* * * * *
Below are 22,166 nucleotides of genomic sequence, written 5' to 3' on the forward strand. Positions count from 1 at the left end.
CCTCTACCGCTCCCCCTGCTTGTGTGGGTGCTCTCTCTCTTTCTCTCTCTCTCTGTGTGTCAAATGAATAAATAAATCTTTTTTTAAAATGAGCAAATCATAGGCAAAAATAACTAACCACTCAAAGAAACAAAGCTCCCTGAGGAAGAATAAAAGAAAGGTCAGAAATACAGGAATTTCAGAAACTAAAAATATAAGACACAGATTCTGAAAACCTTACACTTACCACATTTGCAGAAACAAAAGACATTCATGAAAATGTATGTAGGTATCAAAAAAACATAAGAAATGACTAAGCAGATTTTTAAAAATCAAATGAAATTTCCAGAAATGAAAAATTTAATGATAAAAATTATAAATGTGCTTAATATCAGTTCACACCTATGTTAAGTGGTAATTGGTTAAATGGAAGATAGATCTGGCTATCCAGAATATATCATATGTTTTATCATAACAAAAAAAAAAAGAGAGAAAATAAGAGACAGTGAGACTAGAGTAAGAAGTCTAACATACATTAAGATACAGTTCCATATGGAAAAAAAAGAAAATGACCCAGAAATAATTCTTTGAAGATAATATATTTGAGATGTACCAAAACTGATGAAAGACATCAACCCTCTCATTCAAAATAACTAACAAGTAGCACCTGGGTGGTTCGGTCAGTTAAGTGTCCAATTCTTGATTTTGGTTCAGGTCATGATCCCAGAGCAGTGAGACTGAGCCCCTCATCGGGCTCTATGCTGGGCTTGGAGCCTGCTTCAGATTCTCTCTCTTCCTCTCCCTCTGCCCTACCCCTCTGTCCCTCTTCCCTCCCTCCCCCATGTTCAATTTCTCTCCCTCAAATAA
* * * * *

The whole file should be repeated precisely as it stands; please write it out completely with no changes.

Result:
Below are 22,166 nucleotides of genomic sequence, written 5' to 3' on the forward strand. Positions count from 1 at the left end.
CCTCTACCGCTCCCCCTGCTTGTGTGGGTGCTCTCTCTCTTTCTCTCTCTCTCTGTGTGTCAAATGAATAAATAAATCTTTTTTTAAAATGAGCAAATCATAGGCAAAAATAACTAACCACTCAAAGAAACAAAGCTCCCTGAGGAAGAATAAAAGAAAGGTCAGAAATACAGGAATTTCAGAAACTAAAAATATAAGACACAGATTCTGAAAACCTTACACTTACCACATTTGCAGAAACAAAAGACATTCATGAAAATGTATGTAGGTATCAAAAAAACATAAGAAATGACTAAGCAGATTTTTAAAAATCAAATGAAATTTCCAGAAATGAAAAATTTAATGATAAAAATTATAAATGTGCTTAATATCAGTTCACACCTATGTTAAGTGGTAATTGGTTAAATGGAAGATAGATCTGGCTATCCAGAATATATCATATGTTTTATCATAACAAAAAAAAAAAGAGAGAAAATAAGAGACAGTGAGACTAGAGTAAGAAGTCTAACATACATTAAGATACAGTTCCATATGGAAAAAAAAGAAAATGACCCAGAAATAATTCTTTGAAGATAATATATTTGAGATGTACCAAAACTGATGAAAGACATCAACCCTCTCATTCAAAATAACTAACAAGTAGCACCTGGGTGGTTCGGTCAGTTAAGTGTCCAATTCTTGATTTTGGTTCAGGTCATGATCCCAGAGCAGTGAGACTGAGCCCCTCATCGGGCTCTATGCTGGGCTTGGAGCCTGCTTCAGATTCTCTCTCTTCCTCTCCCTCTGCCCTACCCCTCTGTCCCTCTTCCCTCCCTCCCCCATGTTCAATTTCTCTCCCTCAAATAA